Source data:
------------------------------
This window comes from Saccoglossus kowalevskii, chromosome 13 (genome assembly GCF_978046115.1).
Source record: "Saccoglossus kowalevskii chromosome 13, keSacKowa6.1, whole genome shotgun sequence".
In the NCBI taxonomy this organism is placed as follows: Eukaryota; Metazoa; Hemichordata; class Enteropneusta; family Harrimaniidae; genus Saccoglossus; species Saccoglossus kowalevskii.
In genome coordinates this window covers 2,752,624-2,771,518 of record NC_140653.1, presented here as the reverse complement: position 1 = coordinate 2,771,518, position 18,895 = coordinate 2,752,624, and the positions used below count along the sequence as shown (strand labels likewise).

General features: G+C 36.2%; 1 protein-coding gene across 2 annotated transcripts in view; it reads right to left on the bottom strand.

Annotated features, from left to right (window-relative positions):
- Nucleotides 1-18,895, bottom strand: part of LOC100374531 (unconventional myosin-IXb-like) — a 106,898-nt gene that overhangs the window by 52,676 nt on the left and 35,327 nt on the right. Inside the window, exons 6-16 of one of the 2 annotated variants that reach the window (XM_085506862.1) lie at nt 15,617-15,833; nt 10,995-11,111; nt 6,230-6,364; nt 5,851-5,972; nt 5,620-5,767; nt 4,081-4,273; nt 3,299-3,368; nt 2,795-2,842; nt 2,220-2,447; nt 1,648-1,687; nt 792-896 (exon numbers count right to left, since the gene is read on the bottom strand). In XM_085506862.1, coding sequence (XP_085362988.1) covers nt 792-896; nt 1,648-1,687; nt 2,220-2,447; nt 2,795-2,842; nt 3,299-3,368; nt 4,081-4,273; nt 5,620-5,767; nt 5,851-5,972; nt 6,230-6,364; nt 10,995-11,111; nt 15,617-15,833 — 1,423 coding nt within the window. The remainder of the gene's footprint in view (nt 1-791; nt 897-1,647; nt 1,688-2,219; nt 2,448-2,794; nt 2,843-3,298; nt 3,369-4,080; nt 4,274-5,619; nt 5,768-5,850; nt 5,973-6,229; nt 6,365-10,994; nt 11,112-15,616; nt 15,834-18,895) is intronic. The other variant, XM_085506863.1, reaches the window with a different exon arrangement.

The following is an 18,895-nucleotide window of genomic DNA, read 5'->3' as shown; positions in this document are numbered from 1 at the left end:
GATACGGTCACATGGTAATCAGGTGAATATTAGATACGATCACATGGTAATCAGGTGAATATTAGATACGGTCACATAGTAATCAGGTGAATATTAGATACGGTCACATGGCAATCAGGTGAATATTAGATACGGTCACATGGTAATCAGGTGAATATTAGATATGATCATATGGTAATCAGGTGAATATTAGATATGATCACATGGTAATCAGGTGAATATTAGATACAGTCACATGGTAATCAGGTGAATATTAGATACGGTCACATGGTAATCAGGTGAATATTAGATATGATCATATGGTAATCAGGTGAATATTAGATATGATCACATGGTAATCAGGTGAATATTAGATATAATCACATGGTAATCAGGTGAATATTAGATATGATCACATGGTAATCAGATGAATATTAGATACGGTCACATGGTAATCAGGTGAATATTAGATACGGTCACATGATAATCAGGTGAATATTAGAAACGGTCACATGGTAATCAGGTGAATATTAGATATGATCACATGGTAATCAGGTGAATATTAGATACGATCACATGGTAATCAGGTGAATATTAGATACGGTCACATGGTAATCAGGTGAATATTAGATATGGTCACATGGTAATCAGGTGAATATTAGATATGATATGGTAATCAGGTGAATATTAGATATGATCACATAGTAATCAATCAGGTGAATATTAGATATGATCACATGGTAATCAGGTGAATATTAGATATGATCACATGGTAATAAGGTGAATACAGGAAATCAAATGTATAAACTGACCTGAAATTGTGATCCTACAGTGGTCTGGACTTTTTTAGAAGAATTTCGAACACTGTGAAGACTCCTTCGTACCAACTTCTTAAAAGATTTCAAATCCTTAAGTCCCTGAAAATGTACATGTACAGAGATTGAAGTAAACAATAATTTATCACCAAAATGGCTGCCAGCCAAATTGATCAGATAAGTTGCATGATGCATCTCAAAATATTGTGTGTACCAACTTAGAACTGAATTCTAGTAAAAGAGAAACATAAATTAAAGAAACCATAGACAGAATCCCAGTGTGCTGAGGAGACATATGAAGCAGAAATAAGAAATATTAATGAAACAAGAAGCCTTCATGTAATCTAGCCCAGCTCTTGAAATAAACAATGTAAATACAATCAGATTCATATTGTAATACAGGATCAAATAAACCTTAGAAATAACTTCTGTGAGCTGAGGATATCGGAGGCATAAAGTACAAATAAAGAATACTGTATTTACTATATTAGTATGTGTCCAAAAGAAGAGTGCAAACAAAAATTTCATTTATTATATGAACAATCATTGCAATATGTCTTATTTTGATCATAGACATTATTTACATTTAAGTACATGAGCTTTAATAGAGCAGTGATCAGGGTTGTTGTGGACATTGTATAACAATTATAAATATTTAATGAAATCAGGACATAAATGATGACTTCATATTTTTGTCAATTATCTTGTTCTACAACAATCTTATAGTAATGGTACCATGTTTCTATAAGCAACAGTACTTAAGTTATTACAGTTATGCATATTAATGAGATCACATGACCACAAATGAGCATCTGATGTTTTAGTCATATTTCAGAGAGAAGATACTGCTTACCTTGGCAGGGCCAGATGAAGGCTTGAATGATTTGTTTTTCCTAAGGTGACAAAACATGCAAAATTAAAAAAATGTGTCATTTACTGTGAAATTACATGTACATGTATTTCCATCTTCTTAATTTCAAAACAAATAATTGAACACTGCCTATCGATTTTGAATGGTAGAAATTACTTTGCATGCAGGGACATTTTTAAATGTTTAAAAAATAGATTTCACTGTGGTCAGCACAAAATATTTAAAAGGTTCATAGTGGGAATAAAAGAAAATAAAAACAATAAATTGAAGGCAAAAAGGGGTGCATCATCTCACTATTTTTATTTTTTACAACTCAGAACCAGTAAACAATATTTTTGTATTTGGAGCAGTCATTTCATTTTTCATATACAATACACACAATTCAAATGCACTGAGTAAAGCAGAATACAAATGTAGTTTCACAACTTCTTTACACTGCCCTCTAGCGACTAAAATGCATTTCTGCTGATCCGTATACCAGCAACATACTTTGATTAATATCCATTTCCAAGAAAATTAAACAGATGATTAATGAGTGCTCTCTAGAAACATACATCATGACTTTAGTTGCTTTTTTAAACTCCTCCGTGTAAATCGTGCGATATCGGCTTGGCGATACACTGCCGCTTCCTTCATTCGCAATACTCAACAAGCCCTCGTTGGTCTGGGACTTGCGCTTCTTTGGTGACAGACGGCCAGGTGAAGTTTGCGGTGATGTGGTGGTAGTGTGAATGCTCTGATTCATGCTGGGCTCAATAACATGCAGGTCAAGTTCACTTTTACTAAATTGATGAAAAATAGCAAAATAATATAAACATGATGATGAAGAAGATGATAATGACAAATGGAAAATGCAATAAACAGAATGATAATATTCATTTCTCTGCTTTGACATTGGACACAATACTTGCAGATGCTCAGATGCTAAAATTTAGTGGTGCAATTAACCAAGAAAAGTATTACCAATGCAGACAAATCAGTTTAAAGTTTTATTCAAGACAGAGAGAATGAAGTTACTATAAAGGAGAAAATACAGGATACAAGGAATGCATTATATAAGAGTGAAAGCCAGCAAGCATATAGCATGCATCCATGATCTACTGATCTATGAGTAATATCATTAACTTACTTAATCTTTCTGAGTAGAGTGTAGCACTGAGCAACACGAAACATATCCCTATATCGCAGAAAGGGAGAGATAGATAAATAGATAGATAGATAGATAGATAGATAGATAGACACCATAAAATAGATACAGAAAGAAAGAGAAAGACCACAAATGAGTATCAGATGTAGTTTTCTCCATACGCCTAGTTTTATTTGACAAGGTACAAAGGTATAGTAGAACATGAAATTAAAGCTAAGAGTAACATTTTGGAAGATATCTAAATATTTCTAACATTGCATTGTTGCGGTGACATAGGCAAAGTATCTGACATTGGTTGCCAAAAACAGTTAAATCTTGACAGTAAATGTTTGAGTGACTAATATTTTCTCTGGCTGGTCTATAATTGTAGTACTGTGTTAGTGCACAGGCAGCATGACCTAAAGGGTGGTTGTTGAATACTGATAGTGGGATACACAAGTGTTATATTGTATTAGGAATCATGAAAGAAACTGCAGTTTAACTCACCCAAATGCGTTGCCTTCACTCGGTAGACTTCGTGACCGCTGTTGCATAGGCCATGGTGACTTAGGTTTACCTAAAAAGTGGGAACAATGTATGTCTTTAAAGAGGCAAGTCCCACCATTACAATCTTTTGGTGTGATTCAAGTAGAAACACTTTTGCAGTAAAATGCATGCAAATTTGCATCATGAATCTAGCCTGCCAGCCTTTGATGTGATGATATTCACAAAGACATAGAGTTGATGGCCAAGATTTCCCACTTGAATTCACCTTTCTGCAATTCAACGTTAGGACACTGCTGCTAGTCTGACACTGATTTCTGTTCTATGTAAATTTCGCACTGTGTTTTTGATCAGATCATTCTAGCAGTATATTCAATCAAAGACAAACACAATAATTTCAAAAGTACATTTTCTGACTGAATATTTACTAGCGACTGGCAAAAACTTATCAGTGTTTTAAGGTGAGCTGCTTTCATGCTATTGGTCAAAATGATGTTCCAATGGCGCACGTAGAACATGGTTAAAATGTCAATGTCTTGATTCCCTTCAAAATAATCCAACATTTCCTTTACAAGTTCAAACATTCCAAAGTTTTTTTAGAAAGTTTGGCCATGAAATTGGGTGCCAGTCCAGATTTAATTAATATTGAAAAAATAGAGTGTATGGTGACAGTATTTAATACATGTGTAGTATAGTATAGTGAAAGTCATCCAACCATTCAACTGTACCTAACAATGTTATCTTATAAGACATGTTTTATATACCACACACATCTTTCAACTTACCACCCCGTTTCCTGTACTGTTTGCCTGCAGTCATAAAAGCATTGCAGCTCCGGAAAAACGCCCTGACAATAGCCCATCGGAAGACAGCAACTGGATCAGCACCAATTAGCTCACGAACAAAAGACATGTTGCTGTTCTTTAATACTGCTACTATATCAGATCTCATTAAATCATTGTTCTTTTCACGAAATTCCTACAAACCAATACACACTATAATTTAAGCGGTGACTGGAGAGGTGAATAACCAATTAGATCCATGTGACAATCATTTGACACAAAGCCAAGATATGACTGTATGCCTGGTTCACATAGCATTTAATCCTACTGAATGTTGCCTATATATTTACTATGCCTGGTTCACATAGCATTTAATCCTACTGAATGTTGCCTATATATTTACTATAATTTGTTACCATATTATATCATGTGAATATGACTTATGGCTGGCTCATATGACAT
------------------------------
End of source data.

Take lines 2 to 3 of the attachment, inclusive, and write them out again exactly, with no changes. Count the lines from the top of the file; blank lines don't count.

Source record: "Saccoglossus kowalevskii chromosome 13, keSacKowa6.1, whole genome shotgun sequence".
In the NCBI taxonomy this organism is placed as follows: Eukaryota; Metazoa; Hemichordata; class Enteropneusta; family Harrimaniidae; genus Saccoglossus; species Saccoglossus kowalevskii.